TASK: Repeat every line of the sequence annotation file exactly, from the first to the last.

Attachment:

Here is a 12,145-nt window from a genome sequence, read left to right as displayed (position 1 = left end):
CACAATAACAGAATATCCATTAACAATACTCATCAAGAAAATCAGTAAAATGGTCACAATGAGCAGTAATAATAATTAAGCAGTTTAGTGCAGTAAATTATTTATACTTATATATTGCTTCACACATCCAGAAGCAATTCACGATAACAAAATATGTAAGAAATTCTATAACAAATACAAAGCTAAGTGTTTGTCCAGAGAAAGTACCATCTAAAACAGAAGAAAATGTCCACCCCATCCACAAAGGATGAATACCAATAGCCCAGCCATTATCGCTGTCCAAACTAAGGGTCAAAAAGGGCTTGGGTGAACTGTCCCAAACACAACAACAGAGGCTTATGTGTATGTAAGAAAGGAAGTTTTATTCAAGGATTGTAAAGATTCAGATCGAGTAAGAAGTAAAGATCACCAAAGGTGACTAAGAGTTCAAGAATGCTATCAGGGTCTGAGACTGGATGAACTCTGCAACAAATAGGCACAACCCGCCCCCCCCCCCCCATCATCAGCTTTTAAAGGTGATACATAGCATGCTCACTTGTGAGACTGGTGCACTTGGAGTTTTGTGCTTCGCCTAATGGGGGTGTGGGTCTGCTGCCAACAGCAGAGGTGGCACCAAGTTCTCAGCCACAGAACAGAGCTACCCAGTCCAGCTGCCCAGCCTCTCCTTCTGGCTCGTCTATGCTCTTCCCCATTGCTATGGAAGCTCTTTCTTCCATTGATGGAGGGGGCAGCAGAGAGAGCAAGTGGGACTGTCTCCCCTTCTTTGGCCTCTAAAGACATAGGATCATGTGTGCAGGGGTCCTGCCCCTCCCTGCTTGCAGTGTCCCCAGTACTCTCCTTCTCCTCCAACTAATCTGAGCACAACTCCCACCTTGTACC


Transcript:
Here is a 12,145-nt window from a genome sequence, read left to right as displayed (position 1 = left end):
CACAATAACAGAATATCCATTAACAATACTCATCAAGAAAATCAGTAAAATGGTCACAATGAGCAGTAATAATAATTAAGCAGTTTAGTGCAGTAAATTATTTATACTTATATATTGCTTCACACATCCAGAAGCAATTCACGATAACAAAATATGTAAGAAATTCTATAACAAATACAAAGCTAAGTGTTTGTCCAGAGAAAGTACCATCTAAAACAGAAGAAAATGTCCACCCCATCCACAAAGGATGAATACCAATAGCCCAGCCATTATCGCTGTCCAAACTAAGGGTCAAAAAGGGCTTGGGTGAACTGTCCCAAACACAACAACAGAGGCTTATGTGTATGTAAGAAAGGAAGTTTTATTCAAGGATTGTAAAGATTCAGATCGAGTAAGAAGTAAAGATCACCAAAGGTGACTAAGAGTTCAAGAATGCTATCAGGGTCTGAGACTGGATGAACTCTGCAACAAATAGGCACAACCCGCCCCCCCCCCCCCATCATCAGCTTTTAAAGGTGATACATAGCATGCTCACTTGTGAGACTGGTGCACTTGGAGTTTTGTGCTTCGCCTAATGGGGGTGTGGGTCTGCTGCCAACAGCAGAGGTGGCACCAAGTTCTCAGCCACAGAACAGAGCTACCCAGTCCAGCTGCCCAGCCTCTCCTTCTGGCTCGTCTATGCTCTTCCCCATTGCTATGGAAGCTCTTTCTTCCATTGATGGAGGGGGCAGCAGAGAGAGCAAGTGGGACTGTCTCCCCTTCTTTGGCCTCTAAAGACATAGGATCATGTGTGCAGGGGTCCTGCCCCTCCCTGCTTGCAGTGTCCCCAGTACTCTCCTTCTCCTCCAACTAATCTGAGCACAACTCCCACCTTGTACC